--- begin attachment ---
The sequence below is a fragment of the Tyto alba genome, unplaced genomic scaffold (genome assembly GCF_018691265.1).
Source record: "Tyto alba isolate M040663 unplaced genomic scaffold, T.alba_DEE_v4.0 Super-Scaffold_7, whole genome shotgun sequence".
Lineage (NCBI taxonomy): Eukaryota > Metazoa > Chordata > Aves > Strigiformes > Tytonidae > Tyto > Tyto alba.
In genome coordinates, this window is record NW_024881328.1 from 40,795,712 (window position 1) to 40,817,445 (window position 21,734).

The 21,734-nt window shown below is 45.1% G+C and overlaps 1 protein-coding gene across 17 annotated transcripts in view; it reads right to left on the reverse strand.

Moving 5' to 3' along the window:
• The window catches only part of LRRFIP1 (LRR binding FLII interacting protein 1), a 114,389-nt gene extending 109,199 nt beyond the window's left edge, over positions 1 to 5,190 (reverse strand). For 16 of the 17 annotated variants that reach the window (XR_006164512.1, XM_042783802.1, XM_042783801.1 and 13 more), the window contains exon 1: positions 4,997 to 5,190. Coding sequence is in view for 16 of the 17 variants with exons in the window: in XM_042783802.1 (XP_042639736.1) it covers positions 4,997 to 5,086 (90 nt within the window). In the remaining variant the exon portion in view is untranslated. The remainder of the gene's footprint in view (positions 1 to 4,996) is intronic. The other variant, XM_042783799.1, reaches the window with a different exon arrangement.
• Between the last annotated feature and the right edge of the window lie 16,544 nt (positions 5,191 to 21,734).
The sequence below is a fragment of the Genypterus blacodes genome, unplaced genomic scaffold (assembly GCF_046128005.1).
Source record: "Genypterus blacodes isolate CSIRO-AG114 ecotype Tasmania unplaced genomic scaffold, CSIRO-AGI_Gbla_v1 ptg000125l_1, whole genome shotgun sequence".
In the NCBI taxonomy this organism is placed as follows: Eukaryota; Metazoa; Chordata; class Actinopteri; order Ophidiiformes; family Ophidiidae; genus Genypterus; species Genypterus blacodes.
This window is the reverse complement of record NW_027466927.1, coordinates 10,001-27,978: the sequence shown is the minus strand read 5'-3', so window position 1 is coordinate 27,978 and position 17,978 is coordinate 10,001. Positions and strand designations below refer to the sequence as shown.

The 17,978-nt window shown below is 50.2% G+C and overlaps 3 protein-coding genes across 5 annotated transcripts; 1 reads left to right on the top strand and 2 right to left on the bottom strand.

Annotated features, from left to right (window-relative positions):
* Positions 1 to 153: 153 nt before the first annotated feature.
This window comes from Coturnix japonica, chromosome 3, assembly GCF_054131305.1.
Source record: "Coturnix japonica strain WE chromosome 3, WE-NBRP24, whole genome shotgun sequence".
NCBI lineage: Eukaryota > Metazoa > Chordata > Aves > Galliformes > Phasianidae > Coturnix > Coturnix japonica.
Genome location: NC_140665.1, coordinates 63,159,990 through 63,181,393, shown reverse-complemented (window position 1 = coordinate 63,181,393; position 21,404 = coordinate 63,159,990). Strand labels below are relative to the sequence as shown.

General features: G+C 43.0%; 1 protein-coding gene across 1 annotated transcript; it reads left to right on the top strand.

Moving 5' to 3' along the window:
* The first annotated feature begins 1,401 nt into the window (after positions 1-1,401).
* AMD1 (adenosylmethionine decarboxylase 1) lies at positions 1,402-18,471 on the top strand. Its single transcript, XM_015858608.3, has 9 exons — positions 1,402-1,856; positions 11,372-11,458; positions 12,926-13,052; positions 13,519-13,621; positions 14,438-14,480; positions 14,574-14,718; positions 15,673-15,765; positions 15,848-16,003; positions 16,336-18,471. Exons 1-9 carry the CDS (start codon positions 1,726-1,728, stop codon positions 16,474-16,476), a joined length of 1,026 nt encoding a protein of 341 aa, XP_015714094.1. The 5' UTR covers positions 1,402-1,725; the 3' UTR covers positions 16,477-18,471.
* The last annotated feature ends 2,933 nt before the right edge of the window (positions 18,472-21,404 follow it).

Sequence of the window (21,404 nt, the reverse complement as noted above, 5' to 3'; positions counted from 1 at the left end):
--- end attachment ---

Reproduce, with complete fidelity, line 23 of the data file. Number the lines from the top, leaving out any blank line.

* AMD1 (adenosylmethionine decarboxylase 1) lies at positions 1,402-18,471 on the top strand. Its single transcript, XM_015858608.3, has 9 exons — positions 1,402-1,856; positions 11,372-11,458; positions 12,926-13,052; positions 13,519-13,621; positions 14,438-14,480; positions 14,574-14,718; positions 15,673-15,765; positions 15,848-16,003; positions 16,336-18,471. Exons 1-9 carry the CDS (start codon positions 1,726-1,728, stop codon positions 16,474-16,476), a joined length of 1,026 nt encoding a protein of 341 aa, XP_015714094.1. The 5' UTR covers positions 1,402-1,725; the 3' UTR covers positions 16,477-18,471.